About the Pituitary Gland

The pituitary gland is often called the master gland. It controls many body functions, including growth, metabolism, thyroid function, reproduction and the body's response to stress.

Pea-sized and reddish-gray, the pituitary gland is located in the center of the brain, just above the back of the nose. It is made up of three lobes, each of which produces different hormones. It is attached to the hypothalamus (a part of the brain that affects the pituitary) by nerve fibers.

It controls hormones that directly or indirectly affect most basic bodily activities. (The word hormone comes from Greek meaning to set in motion. A hormone is chemical messenger from one cell or collection of cells to another.)

The hormones controlled by the pituitary gland include:

  • Adrenocorticotropic hormone (ACTH), which stimulates the adrenal glands
  • Antidiuretic hormone (ADH), which increases absorption of water into the blood by the kidneys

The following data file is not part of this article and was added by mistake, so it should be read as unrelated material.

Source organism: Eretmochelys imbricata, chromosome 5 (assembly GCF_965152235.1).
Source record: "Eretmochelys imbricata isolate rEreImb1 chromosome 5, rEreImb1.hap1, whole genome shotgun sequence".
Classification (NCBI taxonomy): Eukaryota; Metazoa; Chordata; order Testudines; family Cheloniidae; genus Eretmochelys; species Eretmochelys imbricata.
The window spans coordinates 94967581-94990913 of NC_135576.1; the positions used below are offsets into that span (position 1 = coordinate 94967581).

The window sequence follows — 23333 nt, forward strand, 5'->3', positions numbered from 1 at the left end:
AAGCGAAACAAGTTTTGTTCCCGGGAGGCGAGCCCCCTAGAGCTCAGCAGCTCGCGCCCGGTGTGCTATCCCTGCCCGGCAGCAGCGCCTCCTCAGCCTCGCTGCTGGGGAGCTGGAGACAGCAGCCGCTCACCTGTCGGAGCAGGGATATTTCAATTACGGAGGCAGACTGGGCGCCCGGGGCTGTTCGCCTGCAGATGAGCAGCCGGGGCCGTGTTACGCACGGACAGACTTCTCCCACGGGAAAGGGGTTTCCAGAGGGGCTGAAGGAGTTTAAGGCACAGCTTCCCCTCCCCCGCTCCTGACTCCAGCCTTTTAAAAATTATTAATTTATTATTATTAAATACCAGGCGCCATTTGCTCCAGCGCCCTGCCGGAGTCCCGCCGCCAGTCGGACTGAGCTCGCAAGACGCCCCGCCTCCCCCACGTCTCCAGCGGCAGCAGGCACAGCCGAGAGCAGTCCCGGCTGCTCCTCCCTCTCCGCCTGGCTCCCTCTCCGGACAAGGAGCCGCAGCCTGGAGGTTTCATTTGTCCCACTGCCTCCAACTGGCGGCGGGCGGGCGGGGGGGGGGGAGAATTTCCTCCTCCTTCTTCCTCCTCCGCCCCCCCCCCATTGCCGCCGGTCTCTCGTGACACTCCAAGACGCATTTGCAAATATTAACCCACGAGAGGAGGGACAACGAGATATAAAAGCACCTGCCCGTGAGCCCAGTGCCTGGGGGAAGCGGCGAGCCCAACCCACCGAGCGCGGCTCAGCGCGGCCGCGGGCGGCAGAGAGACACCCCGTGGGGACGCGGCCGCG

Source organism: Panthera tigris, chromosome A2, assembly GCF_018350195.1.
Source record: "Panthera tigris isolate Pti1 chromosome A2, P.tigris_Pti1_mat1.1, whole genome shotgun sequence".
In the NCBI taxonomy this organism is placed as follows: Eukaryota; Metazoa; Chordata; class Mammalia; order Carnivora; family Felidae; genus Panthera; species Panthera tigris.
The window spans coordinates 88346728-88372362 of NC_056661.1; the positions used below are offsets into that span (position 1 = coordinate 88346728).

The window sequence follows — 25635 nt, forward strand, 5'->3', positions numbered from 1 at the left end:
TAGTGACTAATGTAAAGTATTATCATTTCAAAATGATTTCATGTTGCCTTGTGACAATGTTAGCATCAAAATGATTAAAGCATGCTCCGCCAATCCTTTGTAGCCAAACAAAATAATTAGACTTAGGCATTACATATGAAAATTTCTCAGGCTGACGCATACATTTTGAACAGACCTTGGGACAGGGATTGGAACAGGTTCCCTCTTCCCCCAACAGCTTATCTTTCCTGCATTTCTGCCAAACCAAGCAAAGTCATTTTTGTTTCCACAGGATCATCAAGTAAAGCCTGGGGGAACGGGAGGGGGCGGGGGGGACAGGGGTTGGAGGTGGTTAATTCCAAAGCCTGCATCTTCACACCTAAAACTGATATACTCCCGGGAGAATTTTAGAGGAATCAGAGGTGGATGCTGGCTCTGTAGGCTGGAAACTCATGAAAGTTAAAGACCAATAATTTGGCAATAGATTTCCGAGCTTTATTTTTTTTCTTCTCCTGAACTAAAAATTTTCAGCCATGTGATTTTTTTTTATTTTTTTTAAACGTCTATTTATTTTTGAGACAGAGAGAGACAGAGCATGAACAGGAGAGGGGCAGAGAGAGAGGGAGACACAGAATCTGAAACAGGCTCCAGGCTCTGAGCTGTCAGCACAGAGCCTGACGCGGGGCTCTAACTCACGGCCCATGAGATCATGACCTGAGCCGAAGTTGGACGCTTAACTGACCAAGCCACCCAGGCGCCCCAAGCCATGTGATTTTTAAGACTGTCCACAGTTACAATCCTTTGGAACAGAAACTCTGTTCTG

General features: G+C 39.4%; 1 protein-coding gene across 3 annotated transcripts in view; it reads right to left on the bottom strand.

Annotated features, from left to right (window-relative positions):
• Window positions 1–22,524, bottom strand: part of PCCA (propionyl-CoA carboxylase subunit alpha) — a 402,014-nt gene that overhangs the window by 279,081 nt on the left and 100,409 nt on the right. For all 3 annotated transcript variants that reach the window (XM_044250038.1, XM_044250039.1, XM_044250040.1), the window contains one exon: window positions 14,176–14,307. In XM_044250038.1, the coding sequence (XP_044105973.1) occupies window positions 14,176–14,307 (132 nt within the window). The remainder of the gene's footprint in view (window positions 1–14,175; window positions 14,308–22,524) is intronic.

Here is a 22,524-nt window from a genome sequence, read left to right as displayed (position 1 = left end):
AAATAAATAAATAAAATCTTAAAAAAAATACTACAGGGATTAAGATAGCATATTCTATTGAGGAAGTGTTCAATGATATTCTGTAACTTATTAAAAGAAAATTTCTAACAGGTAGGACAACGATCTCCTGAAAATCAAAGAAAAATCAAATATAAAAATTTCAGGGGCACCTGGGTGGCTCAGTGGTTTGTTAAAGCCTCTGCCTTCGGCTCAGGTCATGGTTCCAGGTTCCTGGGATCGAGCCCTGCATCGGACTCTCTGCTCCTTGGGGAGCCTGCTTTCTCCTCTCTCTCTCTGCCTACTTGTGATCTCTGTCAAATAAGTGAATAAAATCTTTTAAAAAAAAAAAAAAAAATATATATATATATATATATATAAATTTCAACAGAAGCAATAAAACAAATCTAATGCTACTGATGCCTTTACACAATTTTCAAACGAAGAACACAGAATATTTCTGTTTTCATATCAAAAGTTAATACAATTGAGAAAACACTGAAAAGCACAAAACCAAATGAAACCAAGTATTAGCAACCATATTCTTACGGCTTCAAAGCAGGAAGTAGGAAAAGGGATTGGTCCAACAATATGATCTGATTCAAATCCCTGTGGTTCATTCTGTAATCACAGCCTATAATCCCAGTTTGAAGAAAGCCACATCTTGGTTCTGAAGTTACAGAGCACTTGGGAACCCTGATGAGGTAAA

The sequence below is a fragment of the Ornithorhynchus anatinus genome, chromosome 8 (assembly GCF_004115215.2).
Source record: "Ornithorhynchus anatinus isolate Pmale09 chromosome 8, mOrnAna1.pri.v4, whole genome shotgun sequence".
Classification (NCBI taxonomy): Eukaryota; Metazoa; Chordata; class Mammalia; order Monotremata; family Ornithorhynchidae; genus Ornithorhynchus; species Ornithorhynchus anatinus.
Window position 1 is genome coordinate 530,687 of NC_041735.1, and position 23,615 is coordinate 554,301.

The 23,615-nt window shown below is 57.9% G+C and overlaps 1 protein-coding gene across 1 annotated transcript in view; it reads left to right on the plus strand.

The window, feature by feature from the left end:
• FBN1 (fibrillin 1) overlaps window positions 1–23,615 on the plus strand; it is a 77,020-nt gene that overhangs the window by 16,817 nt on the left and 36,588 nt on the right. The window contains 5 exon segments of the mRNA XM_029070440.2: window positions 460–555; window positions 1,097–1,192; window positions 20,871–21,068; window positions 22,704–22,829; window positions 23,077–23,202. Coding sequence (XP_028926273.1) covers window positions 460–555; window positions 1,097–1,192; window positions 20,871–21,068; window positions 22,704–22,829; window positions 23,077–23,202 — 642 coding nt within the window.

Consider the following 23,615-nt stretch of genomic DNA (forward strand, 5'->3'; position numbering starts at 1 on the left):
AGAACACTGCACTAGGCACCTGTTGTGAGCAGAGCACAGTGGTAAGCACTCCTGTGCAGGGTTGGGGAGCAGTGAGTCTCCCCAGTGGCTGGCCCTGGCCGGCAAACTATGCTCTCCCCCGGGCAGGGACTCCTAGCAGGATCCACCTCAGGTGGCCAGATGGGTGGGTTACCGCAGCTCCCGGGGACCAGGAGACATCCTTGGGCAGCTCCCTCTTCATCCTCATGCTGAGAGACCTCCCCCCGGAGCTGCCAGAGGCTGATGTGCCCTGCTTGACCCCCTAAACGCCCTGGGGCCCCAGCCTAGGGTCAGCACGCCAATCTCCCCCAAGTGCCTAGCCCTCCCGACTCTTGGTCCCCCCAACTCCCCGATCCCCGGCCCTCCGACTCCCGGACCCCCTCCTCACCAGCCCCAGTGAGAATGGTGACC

• Follicle-stimulating hormone (FSH), which stimulates the ovaries in women and the testes in men
  • Growth hormone
  • Luteinizing hormone (LH), which stimulates the ovaries or testes
  • Melanocyte-stimulating hormone, which controls skin coloring
  • Oxytocin, which causes the uterus to contract when a baby is being born and helps trigger milk production
  • Prolactin, which sets off milk production after giving birth
  • Thyroid-stimulating hormone (TSH), which stimulates the thyroid gland

Disorders of the pituitary gland cause many different pituitary conditions with a wide variety of symptoms.